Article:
The Maneater

“Time to Listen” event fosters discussion regarding race and religion

The discussion focused in part on how those in power can help minorities.

The Fireplace Lounge in Hulston Hall was overtaken by the voices of students on Tuesday evening, as the the department of religious studies held its first “A Time to Listen” event, entitled “Race and Religion at Mizzou.”

The event is the first of two planned A Time to Listen events, which allow students to gather and have meaningful and direct discussions about their personal experiences with race and religion on campus, as well as their observations of those conversations at the university as a whole.

The discussion was moderated by Dr. Rabia Gregory, an associate religious studies professor and the director of graduate studies for the department. She emphasized the importance of student-focused discussion and opinions, as well as the fact that students could remain anonymous in their discussion.

“We’re going to start a conversation about how to teach religion in Missouri and about your experiences as students, as teachers, as citizens,” Gregory said. “While the conversation will help us develop our teaching practices here, and I welcome contributions from faculty and administrators, our intention tonight is to center student voices, and whenever possible, students will be given a priority to speak. We want to learn from you more about what your community needs.”

The audience at the event primarily consisted of students, with a few faculty members and parents present as well.

While the discussion was guided by several pre-written questions, a couple of major themes were continually brought to light, including the idea of being “silenced” or being left out when it comes to religious or racial discussion.

“There are choices that people make to not say something,” said one student, referring to people standing by while others are silenced for their beliefs.

Another student commented that being from a small, non-diverse hometown made coming to a college campus a complete culture shock — people being different politically, religiously or in other ways causes a “divide of sorts,” they said.

One student touched on tending to gravitate towards people with similar beliefs, especially religion, while being outside of those circles brings discomfort.

“You feel like you have to be the spokesperson for everyone in your religion,” he said.

Another student said that now they were afraid to comment on other people's race and religion for fear of looking ignorant or offending someone.

Frequent mentions of being silenced, as well as silence from the students in attendance when the discussion moved to more sensitive topics, brought on another question from Gregory.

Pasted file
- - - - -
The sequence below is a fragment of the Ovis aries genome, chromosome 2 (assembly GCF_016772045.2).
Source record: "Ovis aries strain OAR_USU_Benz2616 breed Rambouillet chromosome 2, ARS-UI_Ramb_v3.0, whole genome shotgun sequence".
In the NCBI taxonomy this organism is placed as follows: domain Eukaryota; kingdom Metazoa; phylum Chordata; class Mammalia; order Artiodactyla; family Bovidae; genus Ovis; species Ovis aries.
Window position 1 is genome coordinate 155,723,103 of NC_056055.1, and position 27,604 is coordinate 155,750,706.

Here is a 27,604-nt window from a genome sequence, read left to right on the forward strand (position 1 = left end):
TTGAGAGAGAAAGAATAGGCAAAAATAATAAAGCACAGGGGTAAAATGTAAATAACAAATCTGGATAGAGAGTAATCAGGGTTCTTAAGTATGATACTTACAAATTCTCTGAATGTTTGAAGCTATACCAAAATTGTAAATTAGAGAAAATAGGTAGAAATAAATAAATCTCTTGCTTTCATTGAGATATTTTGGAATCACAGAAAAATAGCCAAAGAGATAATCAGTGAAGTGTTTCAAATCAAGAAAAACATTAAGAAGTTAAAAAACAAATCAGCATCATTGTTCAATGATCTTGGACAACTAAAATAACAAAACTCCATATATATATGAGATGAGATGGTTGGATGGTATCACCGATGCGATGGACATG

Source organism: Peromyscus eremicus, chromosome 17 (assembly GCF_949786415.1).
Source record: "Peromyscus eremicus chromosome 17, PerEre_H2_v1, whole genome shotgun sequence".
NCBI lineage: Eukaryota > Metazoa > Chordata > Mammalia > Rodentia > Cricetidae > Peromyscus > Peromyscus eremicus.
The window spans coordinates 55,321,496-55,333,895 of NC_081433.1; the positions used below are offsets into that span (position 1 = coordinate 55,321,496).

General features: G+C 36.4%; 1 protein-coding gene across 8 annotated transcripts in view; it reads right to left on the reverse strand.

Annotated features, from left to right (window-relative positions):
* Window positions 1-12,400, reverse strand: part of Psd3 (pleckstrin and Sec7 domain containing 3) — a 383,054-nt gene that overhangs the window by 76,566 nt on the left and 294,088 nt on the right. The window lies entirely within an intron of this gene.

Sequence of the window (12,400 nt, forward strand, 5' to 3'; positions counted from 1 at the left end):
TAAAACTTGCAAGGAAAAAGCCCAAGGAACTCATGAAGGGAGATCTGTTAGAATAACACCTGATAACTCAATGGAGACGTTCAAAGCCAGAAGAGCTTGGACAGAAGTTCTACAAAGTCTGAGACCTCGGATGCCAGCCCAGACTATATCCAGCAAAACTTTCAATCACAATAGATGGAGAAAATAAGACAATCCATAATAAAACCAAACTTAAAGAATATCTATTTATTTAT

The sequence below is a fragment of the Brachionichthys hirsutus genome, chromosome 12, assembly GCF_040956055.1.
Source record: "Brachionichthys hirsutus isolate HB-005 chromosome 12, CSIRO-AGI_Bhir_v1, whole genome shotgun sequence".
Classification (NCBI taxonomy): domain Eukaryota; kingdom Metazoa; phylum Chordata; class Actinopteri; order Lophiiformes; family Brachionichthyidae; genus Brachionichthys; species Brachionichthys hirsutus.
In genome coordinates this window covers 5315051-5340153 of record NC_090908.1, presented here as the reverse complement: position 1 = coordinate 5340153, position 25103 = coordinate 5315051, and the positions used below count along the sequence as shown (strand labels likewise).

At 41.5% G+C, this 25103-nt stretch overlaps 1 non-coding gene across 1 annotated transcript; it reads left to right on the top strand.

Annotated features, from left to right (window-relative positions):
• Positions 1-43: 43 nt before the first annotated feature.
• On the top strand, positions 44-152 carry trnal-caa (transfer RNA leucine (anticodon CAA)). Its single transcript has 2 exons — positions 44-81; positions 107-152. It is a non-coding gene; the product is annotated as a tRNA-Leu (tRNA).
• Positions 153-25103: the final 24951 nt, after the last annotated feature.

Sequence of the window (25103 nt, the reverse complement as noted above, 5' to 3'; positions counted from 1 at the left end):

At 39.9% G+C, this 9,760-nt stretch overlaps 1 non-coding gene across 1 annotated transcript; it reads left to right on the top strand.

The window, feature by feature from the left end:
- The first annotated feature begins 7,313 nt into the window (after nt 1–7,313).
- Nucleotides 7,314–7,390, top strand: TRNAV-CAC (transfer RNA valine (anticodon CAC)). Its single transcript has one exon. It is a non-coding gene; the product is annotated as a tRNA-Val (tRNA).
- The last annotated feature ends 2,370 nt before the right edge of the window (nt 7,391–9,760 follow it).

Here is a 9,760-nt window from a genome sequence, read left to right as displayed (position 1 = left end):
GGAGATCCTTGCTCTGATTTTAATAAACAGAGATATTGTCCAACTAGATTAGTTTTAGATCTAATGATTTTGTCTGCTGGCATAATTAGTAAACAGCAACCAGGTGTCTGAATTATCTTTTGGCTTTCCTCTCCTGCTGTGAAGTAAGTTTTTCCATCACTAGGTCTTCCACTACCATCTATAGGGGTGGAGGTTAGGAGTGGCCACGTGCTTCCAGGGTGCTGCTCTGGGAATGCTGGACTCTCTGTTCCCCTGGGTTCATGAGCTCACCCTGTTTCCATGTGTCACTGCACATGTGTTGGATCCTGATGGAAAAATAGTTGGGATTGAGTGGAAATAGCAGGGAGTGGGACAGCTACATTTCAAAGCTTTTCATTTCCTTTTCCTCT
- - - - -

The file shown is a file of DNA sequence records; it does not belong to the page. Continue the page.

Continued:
“What would need to change on campus for you to be comfortable speaking honestly to others about experiences and ideas about race and religion?” she asked.

A couple of students had ideas, including talking to those that you’re comfortable around already to get the subject out there, and providing your own opinions to open up discussion.

“I have to take a stance for what I believe in and what I believe is right, especially if it means changing our society’s views on race and religion,” said one student.

Another student thought that meetings like this one were the key—taking small steps in an effort to be able to openly and comfortably discuss sensitive matters on campus. One student pointed out a major obstacle in the way of that goal.

“Even with little microaggressions, friends don’t hold each other accountable or call each other out,” they said.

However, the discussion wasn’t limited to voicing concerns and frustrations—Gregory also asked the room “how someone like you could help people who are discriminated against.”

One parent, whose daughter had taken several religion classes, emphasized the importance of education.

“Take as many intro classes as you can,” she said. “Knowledge is power, and not only did her perspective change as a result, so did mine.”

Another commented that those in a dominant social position, for example, a white Christian, can use their position to help minorities.

The event, as well as the second Time to Listen event in the future, was created as a result of a $30,000 grant from the Wabash Center to Dr. Gregory, for “teaching and learning in theology and religion.”

“We can look forward to more student and teaching-centered events on religion at Mizzou sponsored by this generous grant over the next two years,” said Dr. Signe Cohen, chair of the department of religious studies, in her introduction of the event.

The next A Time to Listen event will be held on Nov. 28 at 6:30 p.m. in the Fireplace Lounge of Hulston Hall.

Edited by Olivia Garrett | ogarrett@themaneater.com

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